Joan Newth, a lifelong Red Sox fan, thinking of that night and the 2004 season, would recall the lines from William Wordsworth's poem, "Alas! What Boots the Long Laborious Quest?"


One in whom persuasion and belief has ripened into faith,

And faith becomes a passionate intuition.


Of course, you know the rest of the story: The Red Sox, after tying the fourth game 4–4 in the bottom of the ninth inning, won it in the twelfth on a towering home run off the bat of David Ortiz. They also won games five, six, and seven––then swept the National League Champion Cardinals in four games to become World Champions. In the process they achieved what some have judged "the greatest comeback in the history of sports," a sentiment so wholly plausible in its fairness that even the most obdurate of individuals will not rise to challenge it (George Steinbrenner notwithstanding).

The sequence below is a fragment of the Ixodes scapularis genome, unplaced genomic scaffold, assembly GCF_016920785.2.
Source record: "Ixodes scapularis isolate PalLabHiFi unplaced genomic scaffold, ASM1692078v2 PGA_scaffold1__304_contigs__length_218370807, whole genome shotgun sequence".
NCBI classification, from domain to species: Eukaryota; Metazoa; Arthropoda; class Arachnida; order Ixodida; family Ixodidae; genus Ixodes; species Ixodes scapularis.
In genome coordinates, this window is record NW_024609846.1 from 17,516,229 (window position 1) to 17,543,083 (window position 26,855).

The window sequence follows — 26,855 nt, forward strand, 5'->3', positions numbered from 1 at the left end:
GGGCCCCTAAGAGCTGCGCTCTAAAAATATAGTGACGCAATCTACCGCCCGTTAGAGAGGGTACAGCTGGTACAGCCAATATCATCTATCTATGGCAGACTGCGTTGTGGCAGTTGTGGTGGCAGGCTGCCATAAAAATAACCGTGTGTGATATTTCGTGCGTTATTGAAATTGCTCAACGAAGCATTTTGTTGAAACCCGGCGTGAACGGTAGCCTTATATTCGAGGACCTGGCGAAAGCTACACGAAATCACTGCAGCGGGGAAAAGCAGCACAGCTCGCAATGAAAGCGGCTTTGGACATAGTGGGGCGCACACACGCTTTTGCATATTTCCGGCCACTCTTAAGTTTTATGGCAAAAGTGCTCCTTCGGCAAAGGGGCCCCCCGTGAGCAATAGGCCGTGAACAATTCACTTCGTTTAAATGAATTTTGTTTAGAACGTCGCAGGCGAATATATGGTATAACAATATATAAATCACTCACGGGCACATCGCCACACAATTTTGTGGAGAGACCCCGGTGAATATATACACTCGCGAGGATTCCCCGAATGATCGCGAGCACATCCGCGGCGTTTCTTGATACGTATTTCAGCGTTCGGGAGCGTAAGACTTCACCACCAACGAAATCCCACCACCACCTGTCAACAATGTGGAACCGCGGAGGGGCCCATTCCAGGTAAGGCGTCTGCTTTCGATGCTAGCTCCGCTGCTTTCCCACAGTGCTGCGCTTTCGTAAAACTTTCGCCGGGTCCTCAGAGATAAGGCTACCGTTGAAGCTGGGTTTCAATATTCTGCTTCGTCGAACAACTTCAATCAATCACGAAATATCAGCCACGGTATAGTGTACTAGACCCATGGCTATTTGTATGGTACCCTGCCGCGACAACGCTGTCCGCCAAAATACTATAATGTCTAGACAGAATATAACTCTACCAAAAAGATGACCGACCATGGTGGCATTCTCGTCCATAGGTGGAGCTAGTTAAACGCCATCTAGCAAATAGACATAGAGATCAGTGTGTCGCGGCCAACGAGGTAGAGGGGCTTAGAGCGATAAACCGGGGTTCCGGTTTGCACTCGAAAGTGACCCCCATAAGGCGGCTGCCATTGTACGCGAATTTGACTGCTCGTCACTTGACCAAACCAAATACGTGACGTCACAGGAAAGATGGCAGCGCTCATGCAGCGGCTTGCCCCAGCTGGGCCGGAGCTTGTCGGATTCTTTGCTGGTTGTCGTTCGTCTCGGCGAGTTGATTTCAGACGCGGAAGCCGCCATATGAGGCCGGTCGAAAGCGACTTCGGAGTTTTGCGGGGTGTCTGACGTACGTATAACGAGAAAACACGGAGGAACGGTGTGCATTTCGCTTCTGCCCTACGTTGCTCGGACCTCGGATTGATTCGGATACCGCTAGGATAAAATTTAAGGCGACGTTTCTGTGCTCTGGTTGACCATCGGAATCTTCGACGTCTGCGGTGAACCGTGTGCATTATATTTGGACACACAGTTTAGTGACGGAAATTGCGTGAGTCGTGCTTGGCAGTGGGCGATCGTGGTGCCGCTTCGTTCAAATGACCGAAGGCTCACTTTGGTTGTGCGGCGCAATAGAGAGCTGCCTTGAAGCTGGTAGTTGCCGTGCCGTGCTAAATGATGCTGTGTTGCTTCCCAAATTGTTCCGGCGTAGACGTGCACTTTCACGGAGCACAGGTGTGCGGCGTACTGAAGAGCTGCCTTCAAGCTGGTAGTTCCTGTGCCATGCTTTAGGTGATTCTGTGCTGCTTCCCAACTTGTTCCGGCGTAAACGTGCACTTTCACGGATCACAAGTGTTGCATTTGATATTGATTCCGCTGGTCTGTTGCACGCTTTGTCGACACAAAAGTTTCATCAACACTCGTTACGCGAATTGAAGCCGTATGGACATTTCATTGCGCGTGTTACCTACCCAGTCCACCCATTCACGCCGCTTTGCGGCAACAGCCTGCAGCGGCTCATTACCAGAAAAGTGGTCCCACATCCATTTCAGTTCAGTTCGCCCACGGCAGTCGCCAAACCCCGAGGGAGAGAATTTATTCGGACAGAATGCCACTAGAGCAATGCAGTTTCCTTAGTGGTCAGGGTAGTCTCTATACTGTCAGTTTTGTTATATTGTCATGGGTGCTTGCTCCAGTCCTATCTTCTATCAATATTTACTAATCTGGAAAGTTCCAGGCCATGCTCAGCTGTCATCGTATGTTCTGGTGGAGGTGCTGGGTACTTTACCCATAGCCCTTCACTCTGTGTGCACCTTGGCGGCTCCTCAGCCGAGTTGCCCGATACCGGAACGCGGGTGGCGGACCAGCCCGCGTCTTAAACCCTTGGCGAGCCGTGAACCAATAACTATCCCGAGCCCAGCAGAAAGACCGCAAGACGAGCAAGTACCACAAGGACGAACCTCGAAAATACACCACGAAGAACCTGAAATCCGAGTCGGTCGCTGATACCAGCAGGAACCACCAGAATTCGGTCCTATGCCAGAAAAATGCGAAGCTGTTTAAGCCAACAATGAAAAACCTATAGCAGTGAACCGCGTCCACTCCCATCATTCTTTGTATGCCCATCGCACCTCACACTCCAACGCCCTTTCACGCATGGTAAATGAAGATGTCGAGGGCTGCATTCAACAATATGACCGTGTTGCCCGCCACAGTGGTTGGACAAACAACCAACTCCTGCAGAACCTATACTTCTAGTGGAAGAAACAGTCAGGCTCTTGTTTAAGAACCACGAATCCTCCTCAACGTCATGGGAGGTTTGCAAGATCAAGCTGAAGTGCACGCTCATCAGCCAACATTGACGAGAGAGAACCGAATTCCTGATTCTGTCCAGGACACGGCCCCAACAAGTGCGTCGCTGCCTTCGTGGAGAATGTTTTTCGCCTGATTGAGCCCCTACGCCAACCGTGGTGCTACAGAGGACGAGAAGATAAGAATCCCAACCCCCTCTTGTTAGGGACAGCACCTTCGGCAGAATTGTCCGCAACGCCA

There is here a parenthetical about comebacks in sports. It concerns Dr. Charles Steinberg's view as to when the "comeback" of the Red Sox really began. He argues it started on the eve of the Democratic National Convention in Boston, at a late Saturday afternoon game when once again the Yankees and the Sox were set to play at Fenway. It had rained hard that day and the playing field at the ancient ballpark was soaked. Some people in Red Sox management thought the field unplayable. They were prepared to call the game, as was their right under baseball's rules. Some of the Yankees who had already dressed for the game took off their uniforms and made plans to return to the team's hotel. But it was decided that Joe Torre, the Yankee manager, and Terry Francona, the Red Sox manager, would inspect the field. As they did so, Mr. Francona got a message that his players were not pleased about the prospect of canceling the game. In the team's clubhouse they vented their frustration. The players wanted to play. David Ortiz, the game's best designated hitter and a large factor in the team's remarkable chemistry, said of the Yankees, "We want these guys!"